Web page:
Another change is the virtual elimination of the modern-day elements that plagued previous “Assassin’s Creed” games. As in the past, you actually play the role of a 21st-century person who is using advanced technology to step into the genetic memories of a long-dead Assassin. Unlike previous games, there is no secondary story based on that modern-day person’s activities. I am thrilled with this change because I found those stories distracting and a bit weird.

The modern-day elements pop up only a few times during the game, mostly to remind you that your ultimate goal is to find a mysterious Templar whose DNA contains a desirable genetic code. On three occasions, modern-day Templars try to follow your digital trail through Paris. This leads to three interesting escape missions that propel you into incarnations of Paris in different eras — including one where you have to scale the Eiffel Tower and shoot at Nazi warplanes. These missions also set the stage for a series of side quests that involve rescuing other Assassin agents who have been trapped in these alternate Parises.

It should probably be noted that “Unity” has drawn criticism because of its unflattering portrayal of some the revolution’s personalities and because of its lack of female avatars in the multiplayer mode. And I have to admit that I was pretty irritated by Arno’s assertive atheistic monologue in the closing scene. Ubisoft precedes each “Assassin’s Creed” with a notice that the game was developed by a team representing many cultures and faiths, presumably indicating that it approaches its subjects with sensitivity. However, that notice rings a bit hollow at this point.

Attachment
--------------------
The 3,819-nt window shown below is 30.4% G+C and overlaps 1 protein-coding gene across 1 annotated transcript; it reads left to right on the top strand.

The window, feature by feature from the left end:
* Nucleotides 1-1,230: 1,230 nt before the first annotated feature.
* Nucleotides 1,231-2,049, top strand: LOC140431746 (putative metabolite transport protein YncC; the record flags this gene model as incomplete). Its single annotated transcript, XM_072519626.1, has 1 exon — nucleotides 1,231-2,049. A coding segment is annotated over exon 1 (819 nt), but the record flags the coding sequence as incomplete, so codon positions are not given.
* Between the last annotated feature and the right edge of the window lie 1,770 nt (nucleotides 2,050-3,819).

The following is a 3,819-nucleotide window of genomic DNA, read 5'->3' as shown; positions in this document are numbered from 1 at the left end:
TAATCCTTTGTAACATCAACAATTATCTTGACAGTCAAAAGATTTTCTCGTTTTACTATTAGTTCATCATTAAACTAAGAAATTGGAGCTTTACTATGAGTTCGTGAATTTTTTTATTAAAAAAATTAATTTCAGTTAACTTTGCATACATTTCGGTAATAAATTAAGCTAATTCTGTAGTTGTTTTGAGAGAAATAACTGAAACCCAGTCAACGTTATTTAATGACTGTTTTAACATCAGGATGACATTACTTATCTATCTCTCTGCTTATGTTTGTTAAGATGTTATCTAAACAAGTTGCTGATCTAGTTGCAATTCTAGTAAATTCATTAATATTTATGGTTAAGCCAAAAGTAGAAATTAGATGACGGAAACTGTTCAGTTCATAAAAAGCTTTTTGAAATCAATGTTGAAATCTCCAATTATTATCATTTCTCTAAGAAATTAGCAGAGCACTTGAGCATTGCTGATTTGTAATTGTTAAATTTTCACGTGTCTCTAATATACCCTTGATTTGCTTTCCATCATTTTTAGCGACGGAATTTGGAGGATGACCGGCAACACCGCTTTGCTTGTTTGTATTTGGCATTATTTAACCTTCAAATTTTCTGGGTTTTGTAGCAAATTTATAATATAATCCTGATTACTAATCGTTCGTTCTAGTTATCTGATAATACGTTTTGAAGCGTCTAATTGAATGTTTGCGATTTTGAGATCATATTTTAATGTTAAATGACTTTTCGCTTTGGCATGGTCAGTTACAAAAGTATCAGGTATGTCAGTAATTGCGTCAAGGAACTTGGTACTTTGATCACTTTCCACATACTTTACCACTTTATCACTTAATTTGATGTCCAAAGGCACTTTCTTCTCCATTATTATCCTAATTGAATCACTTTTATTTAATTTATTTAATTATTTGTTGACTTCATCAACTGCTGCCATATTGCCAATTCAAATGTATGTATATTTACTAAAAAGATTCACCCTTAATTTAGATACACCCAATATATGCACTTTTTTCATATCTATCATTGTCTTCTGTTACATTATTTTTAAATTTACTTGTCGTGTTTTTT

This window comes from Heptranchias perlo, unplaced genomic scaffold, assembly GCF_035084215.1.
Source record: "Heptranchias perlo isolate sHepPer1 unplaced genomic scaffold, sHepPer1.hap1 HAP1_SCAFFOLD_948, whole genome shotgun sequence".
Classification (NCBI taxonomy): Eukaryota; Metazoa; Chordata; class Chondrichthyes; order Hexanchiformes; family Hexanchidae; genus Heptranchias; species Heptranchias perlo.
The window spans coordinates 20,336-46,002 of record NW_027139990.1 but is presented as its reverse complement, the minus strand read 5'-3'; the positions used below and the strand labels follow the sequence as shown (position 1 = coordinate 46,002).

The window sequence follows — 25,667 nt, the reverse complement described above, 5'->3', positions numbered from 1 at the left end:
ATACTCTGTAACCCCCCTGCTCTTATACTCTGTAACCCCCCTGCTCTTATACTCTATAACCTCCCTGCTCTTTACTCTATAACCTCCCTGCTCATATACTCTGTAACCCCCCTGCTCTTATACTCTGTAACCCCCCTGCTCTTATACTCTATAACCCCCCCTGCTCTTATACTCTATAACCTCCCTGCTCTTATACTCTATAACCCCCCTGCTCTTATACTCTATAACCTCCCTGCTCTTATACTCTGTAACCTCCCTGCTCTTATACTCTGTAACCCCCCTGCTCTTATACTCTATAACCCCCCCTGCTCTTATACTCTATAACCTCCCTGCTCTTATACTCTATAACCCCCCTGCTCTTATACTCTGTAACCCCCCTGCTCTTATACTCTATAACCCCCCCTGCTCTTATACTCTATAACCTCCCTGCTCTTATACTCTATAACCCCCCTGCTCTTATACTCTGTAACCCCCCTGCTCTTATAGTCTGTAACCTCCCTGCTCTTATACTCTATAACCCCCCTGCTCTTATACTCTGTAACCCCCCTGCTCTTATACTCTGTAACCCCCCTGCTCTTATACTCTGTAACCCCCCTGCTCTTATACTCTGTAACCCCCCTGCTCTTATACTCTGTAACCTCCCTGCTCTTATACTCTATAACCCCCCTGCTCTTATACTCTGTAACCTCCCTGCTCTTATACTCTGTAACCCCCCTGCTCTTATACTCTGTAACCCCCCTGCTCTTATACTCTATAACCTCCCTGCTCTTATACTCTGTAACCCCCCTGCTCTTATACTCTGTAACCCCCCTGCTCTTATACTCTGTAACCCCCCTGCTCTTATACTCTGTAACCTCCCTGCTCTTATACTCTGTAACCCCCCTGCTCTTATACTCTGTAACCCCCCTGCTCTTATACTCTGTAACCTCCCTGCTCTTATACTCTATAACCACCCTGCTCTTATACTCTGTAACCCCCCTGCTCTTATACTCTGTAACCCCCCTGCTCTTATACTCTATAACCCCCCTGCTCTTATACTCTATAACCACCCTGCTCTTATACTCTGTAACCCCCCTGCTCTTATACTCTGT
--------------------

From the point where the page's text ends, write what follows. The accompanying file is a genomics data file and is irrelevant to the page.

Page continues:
“Unity” had tremendously large shoes to fill after last year rollicking pirate adventure, “Assassin’s Creed IV: The Black Flag.” It had no chance of beating that game in terms of sheer fun and excitement, and it didn’t really try. Instead developers opted for a more tightly focused story and breathtaking representation of Paris. And there is plenty of fun to be found there.

Bottom line: “Assassin’s Creed: Unity” offers an intriguing adventure and a breathtaking setting but is plagued by glitches.


Rating: Mature, primarily for violence and blood
Platforms: Xbox One (reviewed), PlayStation 4, WiiU, PC
Online: assassinscreed.ubi.com

his time around, you can team up with one or more other players to help Arno win control of Paris for the Assassins. Players are given a common mission that can only be accomplished after completing several intermediate goals.